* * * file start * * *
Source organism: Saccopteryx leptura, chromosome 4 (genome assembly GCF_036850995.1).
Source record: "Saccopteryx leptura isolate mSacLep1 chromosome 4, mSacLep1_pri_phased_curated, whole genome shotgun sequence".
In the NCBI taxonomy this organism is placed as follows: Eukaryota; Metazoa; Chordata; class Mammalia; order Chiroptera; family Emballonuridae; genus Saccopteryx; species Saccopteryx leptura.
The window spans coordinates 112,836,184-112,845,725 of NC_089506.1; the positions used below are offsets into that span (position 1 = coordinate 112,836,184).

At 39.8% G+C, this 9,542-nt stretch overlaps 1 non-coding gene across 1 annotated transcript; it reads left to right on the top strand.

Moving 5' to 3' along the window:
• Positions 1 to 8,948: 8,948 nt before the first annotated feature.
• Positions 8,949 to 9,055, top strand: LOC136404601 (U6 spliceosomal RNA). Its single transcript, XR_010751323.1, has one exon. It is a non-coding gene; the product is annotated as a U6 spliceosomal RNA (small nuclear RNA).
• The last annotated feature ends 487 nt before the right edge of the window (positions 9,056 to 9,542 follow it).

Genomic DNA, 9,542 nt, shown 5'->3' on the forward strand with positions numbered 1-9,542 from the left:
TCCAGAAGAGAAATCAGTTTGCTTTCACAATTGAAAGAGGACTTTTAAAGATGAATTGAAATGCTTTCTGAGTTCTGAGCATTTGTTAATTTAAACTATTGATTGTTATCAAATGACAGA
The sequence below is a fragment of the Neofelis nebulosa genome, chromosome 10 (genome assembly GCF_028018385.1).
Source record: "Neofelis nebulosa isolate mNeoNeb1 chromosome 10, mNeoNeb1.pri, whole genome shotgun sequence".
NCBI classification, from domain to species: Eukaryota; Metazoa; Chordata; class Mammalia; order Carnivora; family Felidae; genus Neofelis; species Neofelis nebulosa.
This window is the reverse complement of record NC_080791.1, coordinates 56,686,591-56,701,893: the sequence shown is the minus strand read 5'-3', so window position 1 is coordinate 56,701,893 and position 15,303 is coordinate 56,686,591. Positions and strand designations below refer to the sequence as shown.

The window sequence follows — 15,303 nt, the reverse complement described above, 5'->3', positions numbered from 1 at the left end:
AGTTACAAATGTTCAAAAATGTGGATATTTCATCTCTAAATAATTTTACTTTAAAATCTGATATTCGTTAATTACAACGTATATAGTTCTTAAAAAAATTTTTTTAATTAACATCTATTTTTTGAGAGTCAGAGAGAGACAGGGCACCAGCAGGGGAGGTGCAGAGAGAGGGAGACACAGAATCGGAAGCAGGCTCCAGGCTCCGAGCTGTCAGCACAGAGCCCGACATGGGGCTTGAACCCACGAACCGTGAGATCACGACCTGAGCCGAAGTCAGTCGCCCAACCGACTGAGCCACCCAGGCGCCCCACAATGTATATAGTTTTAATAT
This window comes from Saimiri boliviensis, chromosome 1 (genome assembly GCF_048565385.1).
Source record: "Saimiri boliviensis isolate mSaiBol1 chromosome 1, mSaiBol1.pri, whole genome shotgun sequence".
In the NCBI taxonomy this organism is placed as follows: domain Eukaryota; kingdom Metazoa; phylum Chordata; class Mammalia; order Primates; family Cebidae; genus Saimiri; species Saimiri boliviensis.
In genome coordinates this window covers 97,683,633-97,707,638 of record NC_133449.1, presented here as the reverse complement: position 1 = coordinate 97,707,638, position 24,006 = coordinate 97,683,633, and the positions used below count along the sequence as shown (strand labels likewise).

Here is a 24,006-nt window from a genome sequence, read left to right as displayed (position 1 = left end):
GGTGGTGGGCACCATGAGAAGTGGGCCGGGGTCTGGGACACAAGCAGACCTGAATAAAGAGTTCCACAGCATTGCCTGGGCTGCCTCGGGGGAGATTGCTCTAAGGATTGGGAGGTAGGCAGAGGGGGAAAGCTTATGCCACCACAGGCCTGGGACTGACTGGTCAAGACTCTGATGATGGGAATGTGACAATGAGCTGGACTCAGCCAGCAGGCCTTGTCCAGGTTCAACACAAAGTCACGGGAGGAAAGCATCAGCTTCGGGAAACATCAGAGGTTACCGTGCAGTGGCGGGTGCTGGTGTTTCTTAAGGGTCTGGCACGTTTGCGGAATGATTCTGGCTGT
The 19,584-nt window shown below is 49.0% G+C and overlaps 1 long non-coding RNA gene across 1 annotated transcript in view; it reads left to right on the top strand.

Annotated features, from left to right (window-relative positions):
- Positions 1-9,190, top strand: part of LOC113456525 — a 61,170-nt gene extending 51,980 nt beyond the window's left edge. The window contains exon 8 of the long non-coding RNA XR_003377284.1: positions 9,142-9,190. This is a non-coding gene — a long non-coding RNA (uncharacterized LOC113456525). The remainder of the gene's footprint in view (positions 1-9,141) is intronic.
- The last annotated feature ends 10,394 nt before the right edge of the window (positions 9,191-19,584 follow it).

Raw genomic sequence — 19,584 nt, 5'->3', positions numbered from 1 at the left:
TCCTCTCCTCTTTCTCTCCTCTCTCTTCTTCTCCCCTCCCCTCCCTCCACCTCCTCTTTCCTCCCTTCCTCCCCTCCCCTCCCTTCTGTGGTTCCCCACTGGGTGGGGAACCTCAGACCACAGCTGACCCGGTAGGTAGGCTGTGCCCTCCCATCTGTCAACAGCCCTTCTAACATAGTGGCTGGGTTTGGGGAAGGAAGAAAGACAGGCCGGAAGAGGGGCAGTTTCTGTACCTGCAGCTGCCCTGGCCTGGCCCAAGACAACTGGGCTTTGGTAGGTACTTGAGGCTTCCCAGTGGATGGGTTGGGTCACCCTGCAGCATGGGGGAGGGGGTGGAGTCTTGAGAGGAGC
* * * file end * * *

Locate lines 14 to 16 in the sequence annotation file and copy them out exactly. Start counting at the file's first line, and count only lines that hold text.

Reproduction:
NCBI classification, from domain to species: Eukaryota; Metazoa; Chordata; class Mammalia; order Carnivora; family Felidae; genus Neofelis; species Neofelis nebulosa.
This window is the reverse complement of record NC_080791.1, coordinates 56,686,591-56,701,893: the sequence shown is the minus strand read 5'-3', so window position 1 is coordinate 56,701,893 and position 15,303 is coordinate 56,686,591. Positions and strand designations below refer to the sequence as shown.

The window sequence follows — 15,303 nt, the reverse complement described above, 5'->3', positions numbered from 1 at the left end: